[00:41:30] But in our emotional state, in our minds, we have this tendency when something doesn’t go right for us, to then start to beat ourselves up over it. And that is suffering. So, if we can cultivate compassion for the mistakes that we make because we’re human and it’s inevitable that we’re going to make mistakes, then we can live a healthier life mentally, a happier life. And we can apply that to other people and our relationships as well.
Brody [00:41:58] So if I’m understanding correctly, the difference between compassion and empathy in your mind is empathy is understanding other people and compassion is loving them for it, no matter what, even if you don’t understand.
Marc [00:42:11] So compassion is not I wouldn’t go so far as to say that you have to love everyone. It’s something that I kind of wrestle with still, like there are some teachers in yoga that say everyone is everyone is a reflection of yourself. We are actually all one. We’re connected by this universal force called the Brahman or Atman. Some people call it God or Spirit or universe or whatever. There’s all different traditions that have different names for it. And so, when I’m looking at you, I’m in fact looking at me and therefore I should love you as I love myself. And the root of all the root of all hate is actually self-hate. There are some teachers that go as far as that, and maybe that’s true.
[00:42:55] But there are other teachers, Thom Knoles in particular, who recently was saying, like, you don’t need to love everyone, but it’s important to be able to understand that they’re living their own experience from their own perspective, with their own pain. And I don’t know what it’s like to walk a day in their shoes. And so, if I can have compassion for that, I don’t need to embrace them. But I can at least I can at least protect myself from the pain of trying to change them, because I think the only thing that we have within our control is our capacity to change ourselves. We don’t have the ability to change other people. So, when you have compassion is just a reminder of that. It’s a reminder that they’re having their own experience, they’re having their own trip, as Ram Dass says. And so, you know, let them have it.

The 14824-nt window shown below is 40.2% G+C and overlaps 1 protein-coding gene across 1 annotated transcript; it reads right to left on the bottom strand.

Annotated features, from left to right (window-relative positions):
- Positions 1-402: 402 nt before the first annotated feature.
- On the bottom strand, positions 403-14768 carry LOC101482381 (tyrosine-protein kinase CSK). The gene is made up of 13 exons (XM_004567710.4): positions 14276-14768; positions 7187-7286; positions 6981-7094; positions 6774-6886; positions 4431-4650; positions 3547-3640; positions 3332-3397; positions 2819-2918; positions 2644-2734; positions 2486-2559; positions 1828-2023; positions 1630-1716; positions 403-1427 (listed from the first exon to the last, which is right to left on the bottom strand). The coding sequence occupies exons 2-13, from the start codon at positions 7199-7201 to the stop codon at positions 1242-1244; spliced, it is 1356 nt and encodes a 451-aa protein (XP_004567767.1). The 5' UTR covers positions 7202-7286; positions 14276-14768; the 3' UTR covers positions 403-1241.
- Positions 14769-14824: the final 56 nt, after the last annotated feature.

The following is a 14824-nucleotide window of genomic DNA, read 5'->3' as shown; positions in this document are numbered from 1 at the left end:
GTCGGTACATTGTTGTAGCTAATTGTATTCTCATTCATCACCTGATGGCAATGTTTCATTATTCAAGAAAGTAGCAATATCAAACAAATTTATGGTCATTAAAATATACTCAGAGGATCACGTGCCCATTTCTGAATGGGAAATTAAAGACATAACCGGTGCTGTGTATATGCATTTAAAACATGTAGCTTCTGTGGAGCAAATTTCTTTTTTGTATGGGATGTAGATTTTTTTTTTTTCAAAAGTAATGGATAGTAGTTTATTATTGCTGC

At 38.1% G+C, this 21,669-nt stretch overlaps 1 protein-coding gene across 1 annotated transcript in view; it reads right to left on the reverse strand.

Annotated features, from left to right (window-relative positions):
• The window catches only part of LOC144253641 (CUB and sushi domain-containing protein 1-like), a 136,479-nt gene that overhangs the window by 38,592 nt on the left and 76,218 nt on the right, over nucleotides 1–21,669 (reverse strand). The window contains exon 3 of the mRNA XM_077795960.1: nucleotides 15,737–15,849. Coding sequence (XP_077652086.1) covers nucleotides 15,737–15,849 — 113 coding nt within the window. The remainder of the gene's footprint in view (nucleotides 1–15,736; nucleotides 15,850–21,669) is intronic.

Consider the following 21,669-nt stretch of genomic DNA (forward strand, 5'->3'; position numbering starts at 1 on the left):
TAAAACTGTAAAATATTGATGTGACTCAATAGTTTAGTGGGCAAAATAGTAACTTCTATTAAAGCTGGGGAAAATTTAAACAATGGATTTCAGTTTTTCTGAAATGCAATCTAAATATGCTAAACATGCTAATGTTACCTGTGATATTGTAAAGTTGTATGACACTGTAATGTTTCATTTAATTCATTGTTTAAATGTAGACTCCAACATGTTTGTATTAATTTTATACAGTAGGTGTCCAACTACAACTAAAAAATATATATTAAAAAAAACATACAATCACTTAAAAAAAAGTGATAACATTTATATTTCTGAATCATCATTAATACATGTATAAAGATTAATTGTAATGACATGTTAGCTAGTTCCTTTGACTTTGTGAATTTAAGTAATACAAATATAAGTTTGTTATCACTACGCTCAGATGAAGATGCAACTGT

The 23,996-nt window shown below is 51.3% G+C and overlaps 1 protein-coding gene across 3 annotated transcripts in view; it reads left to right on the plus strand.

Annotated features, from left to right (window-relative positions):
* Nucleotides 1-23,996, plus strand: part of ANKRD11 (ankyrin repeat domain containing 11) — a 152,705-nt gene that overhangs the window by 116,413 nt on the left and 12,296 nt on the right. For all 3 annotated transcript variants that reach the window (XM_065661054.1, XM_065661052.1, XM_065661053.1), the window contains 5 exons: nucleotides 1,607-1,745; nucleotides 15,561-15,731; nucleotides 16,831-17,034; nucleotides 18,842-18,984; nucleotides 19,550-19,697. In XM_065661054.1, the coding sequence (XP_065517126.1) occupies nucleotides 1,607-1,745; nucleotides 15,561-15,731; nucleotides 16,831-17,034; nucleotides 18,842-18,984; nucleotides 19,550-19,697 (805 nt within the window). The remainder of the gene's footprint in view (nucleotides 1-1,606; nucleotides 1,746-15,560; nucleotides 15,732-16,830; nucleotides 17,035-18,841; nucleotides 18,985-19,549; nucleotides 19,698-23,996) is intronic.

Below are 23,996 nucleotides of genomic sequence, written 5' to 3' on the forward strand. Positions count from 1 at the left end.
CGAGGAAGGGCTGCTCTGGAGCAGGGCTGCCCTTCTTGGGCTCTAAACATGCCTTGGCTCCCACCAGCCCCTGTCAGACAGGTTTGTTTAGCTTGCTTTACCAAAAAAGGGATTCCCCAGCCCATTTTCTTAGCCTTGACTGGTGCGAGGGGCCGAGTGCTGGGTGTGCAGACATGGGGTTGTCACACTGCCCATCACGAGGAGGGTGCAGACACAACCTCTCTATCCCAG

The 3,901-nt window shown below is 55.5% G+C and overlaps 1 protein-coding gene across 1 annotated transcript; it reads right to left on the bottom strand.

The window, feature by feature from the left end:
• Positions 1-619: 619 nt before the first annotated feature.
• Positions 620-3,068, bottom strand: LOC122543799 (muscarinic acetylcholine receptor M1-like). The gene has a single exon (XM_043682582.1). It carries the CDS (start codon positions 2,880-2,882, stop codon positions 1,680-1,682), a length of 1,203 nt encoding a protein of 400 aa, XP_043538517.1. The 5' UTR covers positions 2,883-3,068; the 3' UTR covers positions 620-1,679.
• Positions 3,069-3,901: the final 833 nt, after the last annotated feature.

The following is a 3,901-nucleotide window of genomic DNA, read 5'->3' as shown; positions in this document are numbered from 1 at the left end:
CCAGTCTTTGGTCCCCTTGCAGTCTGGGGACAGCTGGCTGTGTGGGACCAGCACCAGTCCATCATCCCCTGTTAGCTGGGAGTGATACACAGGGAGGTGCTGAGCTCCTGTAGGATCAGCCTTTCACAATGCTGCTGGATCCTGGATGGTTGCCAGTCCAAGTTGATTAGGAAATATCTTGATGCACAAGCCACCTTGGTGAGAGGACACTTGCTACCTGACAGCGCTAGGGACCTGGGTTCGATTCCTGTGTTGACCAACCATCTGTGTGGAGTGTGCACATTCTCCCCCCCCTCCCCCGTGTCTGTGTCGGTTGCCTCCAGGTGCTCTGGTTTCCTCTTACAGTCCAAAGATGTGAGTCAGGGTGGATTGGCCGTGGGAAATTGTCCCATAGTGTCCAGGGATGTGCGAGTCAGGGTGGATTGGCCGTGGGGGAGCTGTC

Brody [00:43:51] If you could teach kids right now to be successful and compassionate, what would you do?
Marc [00:43:59] If I could teach kids right now to be successful and compassionate?
Brody [00:44:04] What would like what kind of routine would you give them books to read?
Marc [00:44:09] Yeah, I mean, I would invite them to start taking notice and paying attention to themselves. So, if I could do anything to offer, you know, I would I would invite them to practice yoga. I would invite them to read the Stoics and the great philosophers in the West and the East. You know, Laozi (Lao Tzu} who wrote Tao Te Ching you know, recent philosophers like Emerson and Thoreau, the transcendentalists, and remind them that philosophy is or, the spiritual path, because I’m actually not an expert in philosophy, but the spiritual path is really about practice. And so, it’s not just about learning these concepts, it’s about applying them to your everyday life.
[00:44:57] And through practice, you know, whatever practice kind of draws you in, follow your greatest charm. Like, if it’s if it’s physical yoga practice, great. If it’s sitting for 20 minutes in meditation, great. If it’s a walking meditation, awesome. You know, all of those things are powerful tools. But I think I’d emphasize self-discovery and self-awareness over a collect collecting external knowledge because that will help you in all that you do in life.
[00:45:27] That was Marc Weinstein. If you want to hear more from Marc, please consider checking out his podcast, Look Up! On Spotify or any other streaming platform. Thank you so much for listening to this episode of Titans as Teens. If you want to learn more about the podcast or the other episodes, visit TitansAsTeens.com for tons of information and further reading.